Start-ups That Are Making New Waves in the Moving Services Industry

People have been getting creative with their residential relocations for years, particularly in the city of New York where it’s not all that uncommon to see someone transporting their TV on the subway or hailing a cab with a couple of moving boxes in tow. Hiring a professional moving company can be expensive and unaffordable for some, so it makes sense that people would figure out a way to do it for less. U-Haul was the first brand to really capitalize on this DIY model, with co-founder Leonard Shoen building an empire out of the trailer rental and later truck rental industry. Now millions of Americans choose the DIY option every year, hoping to save on the expense of their local and long distance moves. While the do-it-yourself rental model has long co-existed alongside the professional moving industry, there are a few more competitive discounted moving models that have popped up as of late. Though these at present do not appear to be a strong threat to most professional moving businesses, they are worth being aware of.

The Cargo Bike Collective uses specially designed bikes like the one pictured here to transport goods across NYC.
The Cargo Bike Collective uses specially designed bikes like the one pictured here to transport goods across NYC.

Cargo Bike Collective

A very creative moving model has sprung up to help New Yorkers with their small apartment relocations in the last few years. Movers on bikes. As crazy as it may sound, the Cargo Bike Collective, a group of cargo bike owners has started taking on moving jobs. Each cyclist navigates through the streets of NYC on a bike with a modified frame that allows for them to carry everything from boxes to bookshelves. From pictures, it appears that each bike is designed differently; on some frames the cargo space sits balanced over the front end of the bike, while the cargo space on others comes in the form of a towable platform. A band of 3-4 cyclists can easily move a studio or one-bedroom apartment in about the same time it would take a moving crew with a truck. Their typical rate is $150 an hour for a group of 4, which is far less than even some of the cheapest NYC moving companies, like this one. However, while the idea of using bikes on moving day appeals to some because of its cleaner carbon footprint, it doesn’t appear this collective will be putting NY movers out of business anytime soon. The group completes non-moving related deliveries far more frequently than it actually moves households, and it would take far too many cyclists to complete jobs much bigger than a studio apartment.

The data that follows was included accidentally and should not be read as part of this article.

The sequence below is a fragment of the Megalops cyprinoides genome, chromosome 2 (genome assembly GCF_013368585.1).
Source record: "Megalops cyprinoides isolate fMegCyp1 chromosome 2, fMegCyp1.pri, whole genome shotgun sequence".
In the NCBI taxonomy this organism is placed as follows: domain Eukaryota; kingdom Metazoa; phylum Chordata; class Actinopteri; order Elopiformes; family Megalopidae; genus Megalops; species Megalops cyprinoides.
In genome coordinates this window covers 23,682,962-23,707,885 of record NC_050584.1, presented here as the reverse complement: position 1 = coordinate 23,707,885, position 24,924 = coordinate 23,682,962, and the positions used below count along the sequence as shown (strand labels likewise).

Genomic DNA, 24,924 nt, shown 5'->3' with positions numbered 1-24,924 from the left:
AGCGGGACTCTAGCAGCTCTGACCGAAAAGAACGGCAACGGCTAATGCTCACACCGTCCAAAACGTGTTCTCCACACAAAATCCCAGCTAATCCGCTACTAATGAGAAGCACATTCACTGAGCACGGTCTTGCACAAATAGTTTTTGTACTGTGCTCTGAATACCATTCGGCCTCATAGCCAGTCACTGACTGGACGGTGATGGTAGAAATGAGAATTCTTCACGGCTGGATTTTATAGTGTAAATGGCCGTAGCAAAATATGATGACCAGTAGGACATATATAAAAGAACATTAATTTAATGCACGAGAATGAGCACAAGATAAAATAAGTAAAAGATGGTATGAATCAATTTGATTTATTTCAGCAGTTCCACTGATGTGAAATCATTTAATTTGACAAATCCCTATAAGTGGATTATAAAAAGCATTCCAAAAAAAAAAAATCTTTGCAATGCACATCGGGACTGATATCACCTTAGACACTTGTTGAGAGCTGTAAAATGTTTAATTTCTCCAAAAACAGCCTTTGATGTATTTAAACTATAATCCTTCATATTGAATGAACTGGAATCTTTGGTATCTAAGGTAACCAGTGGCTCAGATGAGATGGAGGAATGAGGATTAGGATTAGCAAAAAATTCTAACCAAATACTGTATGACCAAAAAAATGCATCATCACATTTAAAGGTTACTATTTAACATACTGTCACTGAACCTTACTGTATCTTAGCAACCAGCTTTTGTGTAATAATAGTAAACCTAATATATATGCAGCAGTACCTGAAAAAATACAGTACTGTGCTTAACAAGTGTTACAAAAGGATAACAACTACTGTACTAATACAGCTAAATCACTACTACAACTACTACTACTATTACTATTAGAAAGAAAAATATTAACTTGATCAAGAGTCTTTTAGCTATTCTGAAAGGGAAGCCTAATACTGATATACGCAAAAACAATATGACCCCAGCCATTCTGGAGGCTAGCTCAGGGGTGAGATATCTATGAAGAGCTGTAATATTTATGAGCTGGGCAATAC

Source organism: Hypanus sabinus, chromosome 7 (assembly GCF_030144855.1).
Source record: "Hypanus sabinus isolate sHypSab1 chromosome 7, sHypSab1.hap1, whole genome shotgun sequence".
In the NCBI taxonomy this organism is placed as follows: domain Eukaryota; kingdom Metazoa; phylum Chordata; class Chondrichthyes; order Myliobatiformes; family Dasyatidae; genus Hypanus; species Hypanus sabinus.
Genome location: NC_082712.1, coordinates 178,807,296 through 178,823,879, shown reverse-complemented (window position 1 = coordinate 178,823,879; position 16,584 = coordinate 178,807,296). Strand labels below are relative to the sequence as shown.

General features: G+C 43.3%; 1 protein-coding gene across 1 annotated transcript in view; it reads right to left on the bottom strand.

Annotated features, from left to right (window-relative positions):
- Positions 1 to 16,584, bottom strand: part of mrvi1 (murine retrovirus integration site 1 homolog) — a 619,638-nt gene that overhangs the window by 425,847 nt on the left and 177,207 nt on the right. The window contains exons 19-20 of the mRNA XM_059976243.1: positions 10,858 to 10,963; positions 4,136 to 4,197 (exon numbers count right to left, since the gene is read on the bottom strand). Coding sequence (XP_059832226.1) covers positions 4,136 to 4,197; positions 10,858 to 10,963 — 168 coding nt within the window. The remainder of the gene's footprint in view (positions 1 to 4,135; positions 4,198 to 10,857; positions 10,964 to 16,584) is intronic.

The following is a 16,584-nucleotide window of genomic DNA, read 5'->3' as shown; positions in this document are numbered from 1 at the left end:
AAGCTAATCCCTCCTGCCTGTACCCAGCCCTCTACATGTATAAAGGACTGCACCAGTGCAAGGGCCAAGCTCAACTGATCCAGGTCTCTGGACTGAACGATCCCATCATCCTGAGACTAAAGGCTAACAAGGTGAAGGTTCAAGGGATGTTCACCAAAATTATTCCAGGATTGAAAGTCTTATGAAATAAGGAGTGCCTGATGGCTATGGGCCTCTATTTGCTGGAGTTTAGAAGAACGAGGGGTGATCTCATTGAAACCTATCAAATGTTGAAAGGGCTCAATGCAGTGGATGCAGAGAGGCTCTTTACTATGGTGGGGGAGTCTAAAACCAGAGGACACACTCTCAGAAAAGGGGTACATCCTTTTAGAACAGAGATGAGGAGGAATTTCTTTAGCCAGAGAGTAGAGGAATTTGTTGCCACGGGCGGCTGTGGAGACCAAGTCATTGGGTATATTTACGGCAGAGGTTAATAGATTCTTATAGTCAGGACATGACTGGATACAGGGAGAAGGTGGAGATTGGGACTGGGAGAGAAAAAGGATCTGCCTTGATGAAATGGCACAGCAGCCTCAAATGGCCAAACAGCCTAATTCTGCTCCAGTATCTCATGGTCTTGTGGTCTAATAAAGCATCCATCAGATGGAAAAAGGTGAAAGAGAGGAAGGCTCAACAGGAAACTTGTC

Just about anyone with a pickup truck can become a mover with the latest wave of tech moving start-ups
Just about anyone with a pickup truck can become a mover with the latest wave of tech moving start-ups

Uber for Moving

The Uber car service, which allows people to use their own vehicles to operate like a taxi, has inspired a new wave in the moving industry. Several “Uber for moving” apps have surfaced in the last couple of years, as companies seek to fill a void in the micro-moving niche. These apps basically allow consumers who don’t have enough belongings to fill an entire moving truck, to connect with someone who owns a pickup truck who can help them relocate locally. It’s fairly similar to hiring a random guy off of Craigslist, but with the added efficiency of an app and the reassurance of required background checks. Some of the most popular Uber for moving companies include:

  • Dolly: This Seattle start-up has now made its way to 4 other cities including Denver, Salt Lake City, San Diego, and Chicago. For the starting price of $30, users can hire Dolly drivers to help them complete their urban micro-moves. Price varies according the distance and item count, but in all appears to be a very economical moving option.
  • Lugg: Lugg currently operates in the San Francisco Bay area, to help users get furniture moved quickly by local pickup truck owners. Users snap a picture of the item they’re looking to move and get instantly paired with two movers and a truck.
  • Muver: You may have noticed that all these moving start-ups have quite the affinity for using misspelled moving terms for their brand name. Apparently Millennials think things are cooler this way. “Muver” is no exception. It appears that MUVs currently only happen in Utah, but with the company’s user-friendly app, it looks like Muver is positioned for future nationwide growth.
  • Haulor: The company’s slogan, “when you need a friend just haulor” says it all. If you don’t have a friend or family member who owns a moving truck, you can hire one with the easy-to-use Haulor app for a relatively low price.
  • Pikkup: Drivers must pass criminal background checks before they are allowed to be official Pikkup drivers. Users can schedule a Pikkup driver at their convenience to help them move their things at the low rate of $1 per minute and $.8 per mile plus $2.50 for insurance coverage. (the minimum fee is $25).

This Uber for moving model really only works for local micro-moves, so rather than infringing on the business of licensed moving companies, it will likely draw traffic away from Craigslist-type movers as consumers seek more reliable and reputable services.

With the millions of Americans that move every year, it seems that despite these start-ups, there’s still more than enough moves to go around.

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